jacked up!

Last weekend was productive! Arnavick arrived home the prior Wednesday from a week-long visit with his folks in Colorado to celebrate his neice’s birthday. I couldn’t go because I’m in school and had a test with no make up opportunity – such a bummer! BUT since he’s back home and we did NOT have a torrential downpour for the first time in weeks, we got thangs done on this trailer!

We have Rosy the Argosy on four jacks right now, but husband dearest wanted to add two more for more stability (she’s a big girl, after all) while we work on welding the bad spots on the frame. It’s important to have the trailer sitting level on jack stands. If it’s even just a liiitle uneven at any point, the welds we’re doing will render the frame permanently distorted, which could cause stress and safety issues later on. So your girl made some jack stand platforms, since we have her in a yard where the soil is a little soft. The wood platform helps with support and stability, and because of the height of our platforms, we get a little extra space for when we’re working on the underside of the trailer. You want your jacks on a flat, hard surface, not pliable dirt/grass.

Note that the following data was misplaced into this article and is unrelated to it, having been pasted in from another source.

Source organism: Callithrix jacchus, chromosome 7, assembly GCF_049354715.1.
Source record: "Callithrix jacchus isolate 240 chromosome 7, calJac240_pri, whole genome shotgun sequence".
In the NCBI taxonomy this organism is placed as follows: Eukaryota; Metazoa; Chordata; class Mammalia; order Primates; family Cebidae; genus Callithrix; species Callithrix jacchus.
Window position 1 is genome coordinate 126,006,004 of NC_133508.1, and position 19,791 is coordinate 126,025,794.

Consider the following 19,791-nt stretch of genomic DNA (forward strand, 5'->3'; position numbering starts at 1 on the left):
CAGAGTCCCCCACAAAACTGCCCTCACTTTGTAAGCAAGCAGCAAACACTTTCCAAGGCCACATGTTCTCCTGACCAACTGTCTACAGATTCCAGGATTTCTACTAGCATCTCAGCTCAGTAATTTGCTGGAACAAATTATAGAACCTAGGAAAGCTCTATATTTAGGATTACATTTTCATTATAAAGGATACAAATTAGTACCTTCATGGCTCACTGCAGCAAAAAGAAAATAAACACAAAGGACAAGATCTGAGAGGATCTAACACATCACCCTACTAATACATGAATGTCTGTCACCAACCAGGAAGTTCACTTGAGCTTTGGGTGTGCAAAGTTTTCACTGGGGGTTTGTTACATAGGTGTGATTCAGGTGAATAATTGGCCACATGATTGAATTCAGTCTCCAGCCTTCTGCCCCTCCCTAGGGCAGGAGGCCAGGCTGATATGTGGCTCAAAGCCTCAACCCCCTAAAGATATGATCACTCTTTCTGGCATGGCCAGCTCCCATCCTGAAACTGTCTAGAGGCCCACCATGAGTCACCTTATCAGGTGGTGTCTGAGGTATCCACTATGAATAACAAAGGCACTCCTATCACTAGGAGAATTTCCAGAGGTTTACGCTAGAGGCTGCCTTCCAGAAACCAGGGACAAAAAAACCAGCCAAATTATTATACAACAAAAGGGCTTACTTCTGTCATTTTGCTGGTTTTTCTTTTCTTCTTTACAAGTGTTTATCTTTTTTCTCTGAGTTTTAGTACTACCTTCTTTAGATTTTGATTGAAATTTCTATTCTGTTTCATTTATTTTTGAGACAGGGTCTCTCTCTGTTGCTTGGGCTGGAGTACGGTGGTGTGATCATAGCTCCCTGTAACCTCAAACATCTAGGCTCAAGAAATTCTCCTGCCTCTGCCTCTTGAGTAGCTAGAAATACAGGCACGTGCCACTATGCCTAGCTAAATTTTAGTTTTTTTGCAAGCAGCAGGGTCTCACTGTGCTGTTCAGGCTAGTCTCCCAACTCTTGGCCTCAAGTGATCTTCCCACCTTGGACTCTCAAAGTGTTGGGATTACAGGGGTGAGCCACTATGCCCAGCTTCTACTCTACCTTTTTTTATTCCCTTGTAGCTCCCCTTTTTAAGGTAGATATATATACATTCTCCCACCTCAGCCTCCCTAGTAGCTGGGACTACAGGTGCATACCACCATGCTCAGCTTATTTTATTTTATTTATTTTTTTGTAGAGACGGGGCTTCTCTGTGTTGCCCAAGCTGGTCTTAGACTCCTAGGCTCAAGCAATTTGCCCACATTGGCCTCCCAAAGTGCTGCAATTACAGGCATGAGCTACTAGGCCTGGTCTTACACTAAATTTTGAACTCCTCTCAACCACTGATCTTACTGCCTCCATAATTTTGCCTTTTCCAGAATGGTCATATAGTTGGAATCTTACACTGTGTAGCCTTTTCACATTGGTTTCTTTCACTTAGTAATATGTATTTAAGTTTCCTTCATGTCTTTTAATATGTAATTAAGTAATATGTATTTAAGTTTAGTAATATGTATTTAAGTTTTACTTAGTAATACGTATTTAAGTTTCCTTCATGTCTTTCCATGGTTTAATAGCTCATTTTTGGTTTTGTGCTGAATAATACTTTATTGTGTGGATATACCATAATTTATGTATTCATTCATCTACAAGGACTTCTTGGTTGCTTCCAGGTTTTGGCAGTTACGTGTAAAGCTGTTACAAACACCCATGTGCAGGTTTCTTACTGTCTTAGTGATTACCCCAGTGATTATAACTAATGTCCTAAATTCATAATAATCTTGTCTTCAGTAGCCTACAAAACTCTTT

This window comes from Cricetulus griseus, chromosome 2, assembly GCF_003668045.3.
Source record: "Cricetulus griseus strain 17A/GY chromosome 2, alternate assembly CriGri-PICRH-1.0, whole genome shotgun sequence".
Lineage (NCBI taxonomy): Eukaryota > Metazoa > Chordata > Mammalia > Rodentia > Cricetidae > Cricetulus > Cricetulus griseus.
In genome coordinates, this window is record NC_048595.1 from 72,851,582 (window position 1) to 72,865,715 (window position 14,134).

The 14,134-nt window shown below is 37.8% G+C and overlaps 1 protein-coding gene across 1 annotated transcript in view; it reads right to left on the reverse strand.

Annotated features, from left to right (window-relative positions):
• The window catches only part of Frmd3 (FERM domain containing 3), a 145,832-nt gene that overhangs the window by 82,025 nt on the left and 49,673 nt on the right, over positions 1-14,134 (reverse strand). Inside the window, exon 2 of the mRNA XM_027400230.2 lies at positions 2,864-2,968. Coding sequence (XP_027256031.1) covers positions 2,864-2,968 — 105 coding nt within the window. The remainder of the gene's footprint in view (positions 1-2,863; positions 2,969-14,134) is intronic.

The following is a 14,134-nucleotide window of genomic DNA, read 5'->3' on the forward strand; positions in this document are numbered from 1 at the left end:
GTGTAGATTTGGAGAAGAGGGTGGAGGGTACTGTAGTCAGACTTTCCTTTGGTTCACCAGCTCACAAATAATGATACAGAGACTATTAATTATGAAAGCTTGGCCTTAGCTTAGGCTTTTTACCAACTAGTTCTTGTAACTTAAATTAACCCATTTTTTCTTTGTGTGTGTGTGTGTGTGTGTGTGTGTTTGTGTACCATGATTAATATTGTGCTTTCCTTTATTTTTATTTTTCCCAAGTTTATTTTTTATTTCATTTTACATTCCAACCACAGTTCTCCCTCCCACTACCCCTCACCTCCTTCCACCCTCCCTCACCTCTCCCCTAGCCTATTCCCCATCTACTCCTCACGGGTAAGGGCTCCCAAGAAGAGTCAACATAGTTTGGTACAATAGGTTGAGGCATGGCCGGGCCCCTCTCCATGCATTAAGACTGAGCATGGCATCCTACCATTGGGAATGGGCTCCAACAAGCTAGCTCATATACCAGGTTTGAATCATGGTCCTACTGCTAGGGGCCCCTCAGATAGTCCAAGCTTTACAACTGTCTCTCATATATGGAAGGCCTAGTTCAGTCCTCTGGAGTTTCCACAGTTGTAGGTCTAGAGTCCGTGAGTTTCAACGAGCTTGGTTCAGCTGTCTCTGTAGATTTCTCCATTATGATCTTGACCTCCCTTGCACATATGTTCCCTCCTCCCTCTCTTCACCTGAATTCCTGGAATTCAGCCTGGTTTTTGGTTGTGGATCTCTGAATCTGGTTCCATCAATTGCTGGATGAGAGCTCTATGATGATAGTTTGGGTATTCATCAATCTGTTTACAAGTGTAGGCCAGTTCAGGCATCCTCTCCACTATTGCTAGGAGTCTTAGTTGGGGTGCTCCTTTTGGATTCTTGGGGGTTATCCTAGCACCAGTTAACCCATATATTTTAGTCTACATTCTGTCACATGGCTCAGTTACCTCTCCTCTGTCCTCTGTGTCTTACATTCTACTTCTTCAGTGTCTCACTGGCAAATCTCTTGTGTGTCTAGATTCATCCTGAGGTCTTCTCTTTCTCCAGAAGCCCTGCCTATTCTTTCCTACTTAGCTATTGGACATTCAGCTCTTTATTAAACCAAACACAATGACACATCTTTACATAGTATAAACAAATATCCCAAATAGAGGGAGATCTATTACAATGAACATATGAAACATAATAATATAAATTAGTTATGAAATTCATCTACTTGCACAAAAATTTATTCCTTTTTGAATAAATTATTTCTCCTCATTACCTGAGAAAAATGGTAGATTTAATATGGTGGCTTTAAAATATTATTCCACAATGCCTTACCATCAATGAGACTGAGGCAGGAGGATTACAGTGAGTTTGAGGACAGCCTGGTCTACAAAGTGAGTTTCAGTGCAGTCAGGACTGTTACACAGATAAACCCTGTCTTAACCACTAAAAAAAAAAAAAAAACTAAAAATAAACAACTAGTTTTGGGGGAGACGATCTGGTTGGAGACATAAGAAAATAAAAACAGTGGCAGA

There are many options out there for platforms that you can buy. Some people also use cinderblocks or bricks depending on the size or weight of their trailer and the stability of the ground underneath. We had ours on bricks at one point and they broke, so we switched to wood. This DIY version is budget friendly, and pretty easy to complete. Even someone who is power-tool-shy can do the job with a little confidence and the right safety gear. I thought to post it in case any power tool newbie comes across this – it’s a great little beginner project!